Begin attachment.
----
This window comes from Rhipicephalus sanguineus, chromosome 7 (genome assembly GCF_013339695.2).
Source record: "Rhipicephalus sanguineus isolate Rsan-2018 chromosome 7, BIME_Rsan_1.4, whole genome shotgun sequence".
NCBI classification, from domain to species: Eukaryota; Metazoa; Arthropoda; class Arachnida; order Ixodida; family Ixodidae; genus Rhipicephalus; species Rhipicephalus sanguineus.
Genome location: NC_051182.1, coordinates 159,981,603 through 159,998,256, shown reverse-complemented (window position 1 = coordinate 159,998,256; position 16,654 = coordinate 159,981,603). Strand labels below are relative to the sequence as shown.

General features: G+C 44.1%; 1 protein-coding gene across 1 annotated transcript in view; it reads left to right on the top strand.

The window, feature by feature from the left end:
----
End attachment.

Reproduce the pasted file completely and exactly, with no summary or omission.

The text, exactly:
This window comes from Rhipicephalus sanguineus, chromosome 7 (genome assembly GCF_013339695.2).
Source record: "Rhipicephalus sanguineus isolate Rsan-2018 chromosome 7, BIME_Rsan_1.4, whole genome shotgun sequence".
NCBI classification, from domain to species: Eukaryota; Metazoa; Arthropoda; class Arachnida; order Ixodida; family Ixodidae; genus Rhipicephalus; species Rhipicephalus sanguineus.
Genome location: NC_051182.1, coordinates 159,981,603 through 159,998,256, shown reverse-complemented (window position 1 = coordinate 159,998,256; position 16,654 = coordinate 159,981,603). Strand labels below are relative to the sequence as shown.

General features: G+C 44.1%; 1 protein-coding gene across 1 annotated transcript in view; it reads left to right on the top strand.

The window, feature by feature from the left end: